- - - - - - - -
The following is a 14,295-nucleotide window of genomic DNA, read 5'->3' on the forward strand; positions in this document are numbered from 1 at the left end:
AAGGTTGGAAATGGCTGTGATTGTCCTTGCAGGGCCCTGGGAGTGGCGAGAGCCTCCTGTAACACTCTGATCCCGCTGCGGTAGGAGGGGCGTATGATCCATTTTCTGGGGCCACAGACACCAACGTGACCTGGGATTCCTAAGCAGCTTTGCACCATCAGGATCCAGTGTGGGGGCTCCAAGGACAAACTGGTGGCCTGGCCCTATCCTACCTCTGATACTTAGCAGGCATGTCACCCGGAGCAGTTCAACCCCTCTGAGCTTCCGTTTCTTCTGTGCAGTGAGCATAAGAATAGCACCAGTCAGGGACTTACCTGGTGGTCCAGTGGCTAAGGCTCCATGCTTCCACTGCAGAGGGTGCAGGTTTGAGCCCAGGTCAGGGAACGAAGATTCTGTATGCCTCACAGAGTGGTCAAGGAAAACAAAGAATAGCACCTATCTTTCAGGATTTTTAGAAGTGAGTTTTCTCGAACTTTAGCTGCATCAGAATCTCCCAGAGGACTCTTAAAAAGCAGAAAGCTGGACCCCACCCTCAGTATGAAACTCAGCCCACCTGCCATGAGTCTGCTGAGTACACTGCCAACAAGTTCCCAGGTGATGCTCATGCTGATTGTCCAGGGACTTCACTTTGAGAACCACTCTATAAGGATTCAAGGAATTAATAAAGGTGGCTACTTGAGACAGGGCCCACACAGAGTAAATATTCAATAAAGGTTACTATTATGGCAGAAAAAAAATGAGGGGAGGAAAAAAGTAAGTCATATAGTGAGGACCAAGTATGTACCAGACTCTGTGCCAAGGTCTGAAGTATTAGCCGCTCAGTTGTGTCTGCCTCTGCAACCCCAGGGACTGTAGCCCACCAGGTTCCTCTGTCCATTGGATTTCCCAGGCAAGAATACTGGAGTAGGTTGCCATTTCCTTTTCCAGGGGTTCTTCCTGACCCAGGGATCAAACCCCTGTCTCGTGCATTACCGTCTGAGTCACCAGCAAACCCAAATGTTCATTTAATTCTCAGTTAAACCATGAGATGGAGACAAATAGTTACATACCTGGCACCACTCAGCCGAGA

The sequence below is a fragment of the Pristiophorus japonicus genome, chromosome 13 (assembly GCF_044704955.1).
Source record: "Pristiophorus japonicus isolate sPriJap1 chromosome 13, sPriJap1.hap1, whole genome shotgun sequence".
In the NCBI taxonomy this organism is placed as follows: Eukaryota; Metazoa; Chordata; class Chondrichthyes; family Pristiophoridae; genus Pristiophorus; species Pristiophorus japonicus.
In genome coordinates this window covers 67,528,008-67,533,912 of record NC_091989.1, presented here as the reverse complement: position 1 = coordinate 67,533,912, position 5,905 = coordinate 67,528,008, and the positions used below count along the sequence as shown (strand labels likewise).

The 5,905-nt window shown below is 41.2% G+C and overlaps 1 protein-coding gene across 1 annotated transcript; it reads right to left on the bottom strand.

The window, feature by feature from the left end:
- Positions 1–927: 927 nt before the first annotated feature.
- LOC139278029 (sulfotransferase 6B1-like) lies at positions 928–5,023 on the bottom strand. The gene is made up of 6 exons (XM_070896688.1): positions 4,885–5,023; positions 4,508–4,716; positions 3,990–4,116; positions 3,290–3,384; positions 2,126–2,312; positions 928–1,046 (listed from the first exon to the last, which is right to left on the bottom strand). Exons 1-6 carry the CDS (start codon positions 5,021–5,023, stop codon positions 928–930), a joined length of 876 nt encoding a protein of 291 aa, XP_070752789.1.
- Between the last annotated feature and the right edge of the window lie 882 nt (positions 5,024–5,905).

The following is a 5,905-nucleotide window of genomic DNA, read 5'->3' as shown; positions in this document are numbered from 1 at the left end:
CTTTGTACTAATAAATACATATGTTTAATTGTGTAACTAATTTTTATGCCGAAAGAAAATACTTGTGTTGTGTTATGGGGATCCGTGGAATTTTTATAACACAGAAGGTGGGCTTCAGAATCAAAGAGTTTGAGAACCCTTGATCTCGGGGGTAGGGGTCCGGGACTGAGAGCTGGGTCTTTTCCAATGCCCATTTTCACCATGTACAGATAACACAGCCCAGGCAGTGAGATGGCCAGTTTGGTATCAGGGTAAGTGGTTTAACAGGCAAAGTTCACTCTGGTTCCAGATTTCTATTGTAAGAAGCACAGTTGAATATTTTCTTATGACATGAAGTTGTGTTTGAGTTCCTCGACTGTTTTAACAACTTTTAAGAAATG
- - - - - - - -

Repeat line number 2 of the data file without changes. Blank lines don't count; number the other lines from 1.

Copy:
AAGGTTGGAAATGGCTGTGATTGTCCTTGCAGGGCCCTGGGAGTGGCGAGAGCCTCCTGTAACACTCTGATCCCGCTGCGGTAGGAGGGGCGTATGATCCATTTTCTGGGGCCACAGACACCAACGTGACCTGGGATTCCTAAGCAGCTTTGCACCATCAGGATCCAGTGTGGGGGCTCCAAGGACAAACTGGTGGCCTGGCCCTATCCTACCTCTGATACTTAGCAGGCATGTCACCCGGAGCAGTTCAACCCCTCTGAGCTTCCGTTTCTTCTGTGCAGTGAGCATAAGAATAGCACCAGTCAGGGACTTACCTGGTGGTCCAGTGGCTAAGGCTCCATGCTTCCACTGCAGAGGGTGCAGGTTTGAGCCCAGGTCAGGGAACGAAGATTCTGTATGCCTCACAGAGTGGTCAAGGAAAACAAAGAATAGCACCTATCTTTCAGGATTTTTAGAAGTGAGTTTTCTCGAACTTTAGCTGCATCAGAATCTCCCAGAGGACTCTTAAAAAGCAGAAAGCTGGACCCCACCCTCAGTATGAAACTCAGCCCACCTGCCATGAGTCTGCTGAGTACACTGCCAACAAGTTCCCAGGTGATGCTCATGCTGATTGTCCAGGGACTTCACTTTGAGAACCACTCTATAAGGATTCAAGGAATTAATAAAGGTGGCTACTTGAGACAGGGCCCACACAGAGTAAATATTCAATAAAGGTTACTATTATGGCAGAAAAAAAATGAGGGGAGGAAAAAAGTAAGTCATATAGTGAGGACCAAGTATGTACCAGACTCTGTGCCAAGGTCTGAAGTATTAGCCGCTCAGTTGTGTCTGCCTCTGCAACCCCAGGGACTGTAGCCCACCAGGTTCCTCTGTCCATTGGATTTCCCAGGCAAGAATACTGGAGTAGGTTGCCATTTCCTTTTCCAGGGGTTCTTCCTGACCCAGGGATCAAACCCCTGTCTCGTGCATTACCGTCTGAGTCACCAGCAAACCCAAATGTTCATTTAATTCTCAGTTAAACCATGAGATGGAGACAAATAGTTACATACCTGGCACCACTCAGCCGAGA